Would it be considered fair usage if five seconds of a television show is used as part of a three-minute video? 5 Answers as of September 27, 2012

The said video will be published online. While it is used in a comedic manner, it is not strictly a parody of the source material. The usage of this footage does not seem to, in any way take potential profit from the owners.

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Lawyer for Indie Media
Lawyer for Indie Media | Sue Basko
You should discuss this with a lawyer. What is Fair Use is not set in stone. You are always better off getting permission to use copyrighted work. When you talk with a lawyer, they will want to see the video you plan to use, see how you plan to use it, know your plans for where you will put it online and if you will make any money on it, and other things. Still, any answer a lawyer gives you does not guarantee that the owner of the copyright will not pursue you. And there is no guarantee that a court will not agree with the copyright owner that your use is not Fair Use. A lawyer can give you an educated guess once they view all the material and plans, but that will just be a prediction of what may happen.
Answer Applies to: Illinois
Replied: 9/27/2012
Day and Koch, LLP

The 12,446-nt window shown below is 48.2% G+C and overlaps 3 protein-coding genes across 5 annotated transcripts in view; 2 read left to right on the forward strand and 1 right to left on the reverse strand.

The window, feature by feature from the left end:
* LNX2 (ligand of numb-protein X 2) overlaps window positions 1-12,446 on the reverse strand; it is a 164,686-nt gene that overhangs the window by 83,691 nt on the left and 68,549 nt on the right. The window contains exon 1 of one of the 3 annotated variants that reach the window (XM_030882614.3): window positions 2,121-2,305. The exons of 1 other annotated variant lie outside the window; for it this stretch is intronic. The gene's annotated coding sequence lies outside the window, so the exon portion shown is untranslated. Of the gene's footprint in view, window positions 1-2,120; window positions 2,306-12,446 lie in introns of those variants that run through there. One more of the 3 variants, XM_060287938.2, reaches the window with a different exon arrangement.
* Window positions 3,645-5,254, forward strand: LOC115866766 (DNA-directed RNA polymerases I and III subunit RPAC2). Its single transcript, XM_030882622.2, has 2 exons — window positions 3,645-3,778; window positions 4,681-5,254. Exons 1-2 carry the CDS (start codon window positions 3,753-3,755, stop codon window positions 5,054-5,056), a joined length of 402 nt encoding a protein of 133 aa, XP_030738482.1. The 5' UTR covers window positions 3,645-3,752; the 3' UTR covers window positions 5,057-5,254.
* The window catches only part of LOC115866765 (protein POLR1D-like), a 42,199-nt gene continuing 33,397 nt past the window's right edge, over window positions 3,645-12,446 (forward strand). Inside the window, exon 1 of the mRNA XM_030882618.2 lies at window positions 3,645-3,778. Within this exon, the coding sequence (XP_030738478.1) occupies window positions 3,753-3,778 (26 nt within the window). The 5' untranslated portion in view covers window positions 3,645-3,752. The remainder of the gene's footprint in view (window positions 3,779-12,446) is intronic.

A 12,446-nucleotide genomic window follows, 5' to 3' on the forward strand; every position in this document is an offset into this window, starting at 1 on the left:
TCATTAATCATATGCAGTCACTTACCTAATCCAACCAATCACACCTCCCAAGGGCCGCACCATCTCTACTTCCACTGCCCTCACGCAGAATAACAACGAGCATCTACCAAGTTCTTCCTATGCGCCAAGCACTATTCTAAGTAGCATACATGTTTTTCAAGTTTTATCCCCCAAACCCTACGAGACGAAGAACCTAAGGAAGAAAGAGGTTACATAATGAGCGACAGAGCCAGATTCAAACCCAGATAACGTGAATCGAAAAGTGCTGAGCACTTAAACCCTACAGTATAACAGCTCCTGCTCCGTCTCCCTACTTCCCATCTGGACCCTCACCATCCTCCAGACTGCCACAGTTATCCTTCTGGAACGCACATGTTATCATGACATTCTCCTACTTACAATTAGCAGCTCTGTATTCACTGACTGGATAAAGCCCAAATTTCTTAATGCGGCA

Day and Koch, LLP | Bartley Day
Fair use is inherently a gray area and problematic in regards to the use of short clips. From a legal perspective, various legal and non-legal/practical issues must be considered.....just for example, the past litigiousness of the content owner, which for a TV show will usually be either a production company or the network, as well as the nature of the material used (for example, is it the use of an iconic scene from a legendary TV show?). Another consideration is how the video will be used and possibly distributed or broadcast, because in some instances a third party will require proof of licensing before showing the video. Also, you can't necessarily assume there's no loss of profit potential, as that is a more complicated legal issue than it appears to be on the surface. Sorry for the complicated answer, but that's the reality of many 'fair use' situations.
Answer Applies to: Oregon
Replied: 9/27/2012
Neil J. Lehto, Esq.
Neil J. Lehto, Esq. | Neil J. Lehto
Fair use is always a question of unique facts that, when you have doubts about, ought to give pause. Ask yourself, why are you using somebody else's video?
Answer Applies to: Michigan
Replied: 9/27/2012
Sebby Law Office
Sebby Law Office | Jayne Sebby
Probably not. Not only would you be violating the owner's copyright, but also the right of publicity of any actor who appeared in the clip.
Answer Applies to: Nebraska
Replied: 9/25/2012
Stone Law, P.C.
Stone Law, P.C. | Jason D. Stone
It depends on the exact usage of the television show as to whether a specific usage will constitute fair use. Several factors apply to a fair use determination, it is not merely an economic harm based test. You should speak with a local attorney about this matter.
Answer Applies to: New Jersey
Replied: 9/25/2012
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